“That was when I told them that if they bring it up again or try anything to get her there, they can be uninvited. I told them I would make them leave on the day if I had to.”

“They told me there was no reason to be so harsh toward them.”


Fellow Redditors weighed in:

  • NTA: Not the A**hole
  • YTA: You’re the A**hole
  • ESH: Everybody Sucks Here
  • NAH: No A**holes Here

Some reassured the OP that he didn’t have to turn his wedding into a time of reconciliation. 

“Just say, ‘My wedding is to celebrate my and my significant other’s love. It is not a day to attempt a family reconciliation.'”

“In addition to being against your wishes, you simply will not have time for them.”

“Stand strong! NTA.” – S4zippyzoo

“Your Wedding…Your Rules.”

“A Wedding is not the place to make amends for past hurt! If you choose to re-engage, do it on a different occasion. Just my Two Cents.”

“Congrats on your upcoming nuptials! May you have a fabulous fun day without stress or pressures from anyone!”

“NTA.” – Trick_Parsley_3077

“NTA, who you choose to invite to your wedding is only up to you and your fiance. The question of inviting your mother was asked and answered, they need to drop it.”

“It wasn’t harsh of you to say you keep pushing your agenda and I have repeatedly told you no, you are not listening to MY wishes for MY wedding so the consequence of not dropping it is you don’t want their presence either. Choices mean consequences.”

“It doesn’t matter if there was a possibility of having a relationship now or in the future. It isn’t their choice to make, isn’t their responsibility to be her champion or acceptable to keep forcing the issues. You made a decision about the things that were important to you and seems like you feel it is the best decision for you and your future. That is good enough and they should be accepting of it.”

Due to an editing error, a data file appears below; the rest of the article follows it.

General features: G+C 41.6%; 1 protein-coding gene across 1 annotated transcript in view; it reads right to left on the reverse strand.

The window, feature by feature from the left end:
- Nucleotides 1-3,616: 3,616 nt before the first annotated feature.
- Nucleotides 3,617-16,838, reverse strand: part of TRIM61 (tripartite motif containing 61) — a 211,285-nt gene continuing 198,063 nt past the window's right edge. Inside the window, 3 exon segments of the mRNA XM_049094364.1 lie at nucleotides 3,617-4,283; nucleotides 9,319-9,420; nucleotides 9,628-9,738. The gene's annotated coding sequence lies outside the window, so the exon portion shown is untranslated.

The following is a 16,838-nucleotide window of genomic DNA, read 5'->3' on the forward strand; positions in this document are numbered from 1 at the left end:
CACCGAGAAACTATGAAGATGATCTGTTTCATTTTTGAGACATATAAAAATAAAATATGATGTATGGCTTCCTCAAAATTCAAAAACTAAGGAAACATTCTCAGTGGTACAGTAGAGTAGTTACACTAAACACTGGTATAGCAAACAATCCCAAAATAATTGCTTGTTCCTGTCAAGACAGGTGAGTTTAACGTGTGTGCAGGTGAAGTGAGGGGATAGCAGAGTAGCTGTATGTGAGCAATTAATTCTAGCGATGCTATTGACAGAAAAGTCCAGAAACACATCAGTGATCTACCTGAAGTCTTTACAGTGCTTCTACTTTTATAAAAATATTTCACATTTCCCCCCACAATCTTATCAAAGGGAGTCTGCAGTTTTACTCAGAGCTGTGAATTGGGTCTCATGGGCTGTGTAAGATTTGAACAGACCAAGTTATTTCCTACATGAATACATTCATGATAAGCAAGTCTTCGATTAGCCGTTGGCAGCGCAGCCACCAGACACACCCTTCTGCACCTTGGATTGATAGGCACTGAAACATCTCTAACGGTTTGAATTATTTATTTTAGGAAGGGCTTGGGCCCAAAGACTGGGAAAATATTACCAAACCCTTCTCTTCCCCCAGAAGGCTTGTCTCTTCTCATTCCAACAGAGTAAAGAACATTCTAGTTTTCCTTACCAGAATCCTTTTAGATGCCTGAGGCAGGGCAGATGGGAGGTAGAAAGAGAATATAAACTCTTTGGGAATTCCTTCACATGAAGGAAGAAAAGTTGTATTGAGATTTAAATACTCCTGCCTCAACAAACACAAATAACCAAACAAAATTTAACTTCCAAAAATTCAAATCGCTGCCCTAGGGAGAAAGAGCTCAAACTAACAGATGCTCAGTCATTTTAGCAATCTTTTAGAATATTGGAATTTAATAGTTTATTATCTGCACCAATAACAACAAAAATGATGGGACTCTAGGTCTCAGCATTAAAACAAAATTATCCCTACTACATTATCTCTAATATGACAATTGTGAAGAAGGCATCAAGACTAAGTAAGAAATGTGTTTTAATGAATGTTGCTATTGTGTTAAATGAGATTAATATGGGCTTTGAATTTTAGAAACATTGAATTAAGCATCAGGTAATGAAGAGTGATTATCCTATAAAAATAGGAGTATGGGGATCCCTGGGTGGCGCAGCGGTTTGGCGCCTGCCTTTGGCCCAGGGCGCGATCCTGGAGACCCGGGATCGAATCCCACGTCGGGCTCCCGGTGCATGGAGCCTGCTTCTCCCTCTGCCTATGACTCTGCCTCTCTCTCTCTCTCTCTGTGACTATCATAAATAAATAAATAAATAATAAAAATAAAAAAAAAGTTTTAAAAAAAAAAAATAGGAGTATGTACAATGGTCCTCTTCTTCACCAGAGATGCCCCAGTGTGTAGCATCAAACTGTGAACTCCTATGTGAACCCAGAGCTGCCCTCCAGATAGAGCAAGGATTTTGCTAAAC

“I find it odd that people think special events like this, which celebrate a milestone in someone’s life are a good place for a reunion. It simply isn’t, it makes a happy and memorable moment of your life awkward and stressful.” – WesternGanache4087

“NTA. You tried to be polite, and their response was to refuse to accept the answer and try harassing you into changing your mind. Harassment means the gloves come off, and if they don’t like harshness, well, they shouldn’t have started the fight. They are the rude ones, not you.” – Normal-Height-8577

“NTA. You and only you decide who can and who can’t come to your wedding. Uninvite all who don’t respect your opinions and choices.”

“They have no right to tell you anything about your relationship with your mom, this is why parents need to be careful how they treat their kids as when these kids become adults they will decide if they actually still have parents or not.” – forgeris

Others agreed and pointed out that the OP did, in fact, have to be harsh with his family.

“NTA. I personally would have done the same… If they are not capable of respecting your boundaries, you cut them off.”

“People need to stop with the ‘but it’s family’ bulls**t. Some DNA in common makes you blood-related but not family! One needs to behave like family to be considered as such!” – Sad_Consequence392

“You set a hard boundary from the get-go. They didn’t like that and are probably hoping for some kind of big family now and have never given up hope for it and were probably hoping this would be a changing point.”

“Good on you and keep those boundaries firm.” – igwbuffalo

“OP’s father was family but OP’s mother wanted to wipe any reminder or memory of him almost immediately to move on to another relationship. OP wiping her from his life is karmic.” – lemon_charlie

“Oh no, there are a million reasons to be harsh with them, since they don’t (don’t want to) understand when you’re polite. Many interpret kindness as a sign of giving in, so better to make the situation clear.”

“However, have you considered that by inviting your maternal relatives, some of your wedding photos will end up with your mother and half-siblings? Because the relatives will surely take photos and then, having a relationship with your mother, they will share them.”